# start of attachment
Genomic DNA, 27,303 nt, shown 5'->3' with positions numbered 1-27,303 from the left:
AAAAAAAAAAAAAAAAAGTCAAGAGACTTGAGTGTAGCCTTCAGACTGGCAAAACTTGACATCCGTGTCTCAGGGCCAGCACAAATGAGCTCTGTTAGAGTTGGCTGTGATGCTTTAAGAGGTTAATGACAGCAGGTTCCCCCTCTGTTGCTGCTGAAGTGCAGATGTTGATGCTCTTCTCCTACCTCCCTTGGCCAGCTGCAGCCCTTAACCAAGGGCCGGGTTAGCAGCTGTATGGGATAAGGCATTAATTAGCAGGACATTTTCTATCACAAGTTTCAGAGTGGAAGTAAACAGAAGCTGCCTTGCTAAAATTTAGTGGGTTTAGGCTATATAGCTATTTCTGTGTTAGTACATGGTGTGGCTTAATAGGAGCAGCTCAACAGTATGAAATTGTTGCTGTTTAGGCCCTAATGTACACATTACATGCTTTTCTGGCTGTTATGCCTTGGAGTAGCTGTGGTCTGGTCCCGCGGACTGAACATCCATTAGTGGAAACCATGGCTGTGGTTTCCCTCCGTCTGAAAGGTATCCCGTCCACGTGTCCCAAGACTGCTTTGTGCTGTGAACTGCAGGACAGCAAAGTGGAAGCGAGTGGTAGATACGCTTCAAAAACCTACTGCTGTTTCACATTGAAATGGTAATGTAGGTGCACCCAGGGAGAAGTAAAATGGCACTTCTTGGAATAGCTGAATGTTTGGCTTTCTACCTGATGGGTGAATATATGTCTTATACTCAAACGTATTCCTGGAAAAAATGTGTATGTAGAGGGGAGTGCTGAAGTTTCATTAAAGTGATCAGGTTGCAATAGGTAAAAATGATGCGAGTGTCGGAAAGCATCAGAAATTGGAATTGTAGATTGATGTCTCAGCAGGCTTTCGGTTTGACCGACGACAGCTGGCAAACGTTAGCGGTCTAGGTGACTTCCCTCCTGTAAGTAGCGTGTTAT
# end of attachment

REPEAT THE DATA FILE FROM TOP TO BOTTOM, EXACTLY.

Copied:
Genomic DNA, 27,303 nt, shown 5'->3' with positions numbered 1-27,303 from the left:
AAAAAAAAAAAAAAAAAGTCAAGAGACTTGAGTGTAGCCTTCAGACTGGCAAAACTTGACATCCGTGTCTCAGGGCCAGCACAAATGAGCTCTGTTAGAGTTGGCTGTGATGCTTTAAGAGGTTAATGACAGCAGGTTCCCCCTCTGTTGCTGCTGAAGTGCAGATGTTGATGCTCTTCTCCTACCTCCCTTGGCCAGCTGCAGCCCTTAACCAAGGGCCGGGTTAGCAGCTGTATGGGATAAGGCATTAATTAGCAGGACATTTTCTATCACAAGTTTCAGAGTGGAAGTAAACAGAAGCTGCCTTGCTAAAATTTAGTGGGTTTAGGCTATATAGCTATTTCTGTGTTAGTACATGGTGTGGCTTAATAGGAGCAGCTCAACAGTATGAAATTGTTGCTGTTTAGGCCCTAATGTACACATTACATGCTTTTCTGGCTGTTATGCCTTGGAGTAGCTGTGGTCTGGTCCCGCGGACTGAACATCCATTAGTGGAAACCATGGCTGTGGTTTCCCTCCGTCTGAAAGGTATCCCGTCCACGTGTCCCAAGACTGCTTTGTGCTGTGAACTGCAGGACAGCAAAGTGGAAGCGAGTGGTAGATACGCTTCAAAAACCTACTGCTGTTTCACATTGAAATGGTAATGTAGGTGCACCCAGGGAGAAGTAAAATGGCACTTCTTGGAATAGCTGAATGTTTGGCTTTCTACCTGATGGGTGAATATATGTCTTATACTCAAACGTATTCCTGGAAAAAATGTGTATGTAGAGGGGAGTGCTGAAGTTTCATTAAAGTGATCAGGTTGCAATAGGTAAAAATGATGCGAGTGTCGGAAAGCATCAGAAATTGGAATTGTAGATTGATGTCTCAGCAGGCTTTCGGTTTGACCGACGACAGCTGGCAAACGTTAGCGGTCTAGGTGACTTCCCTCCTGTAAGTAGCGTGTTAT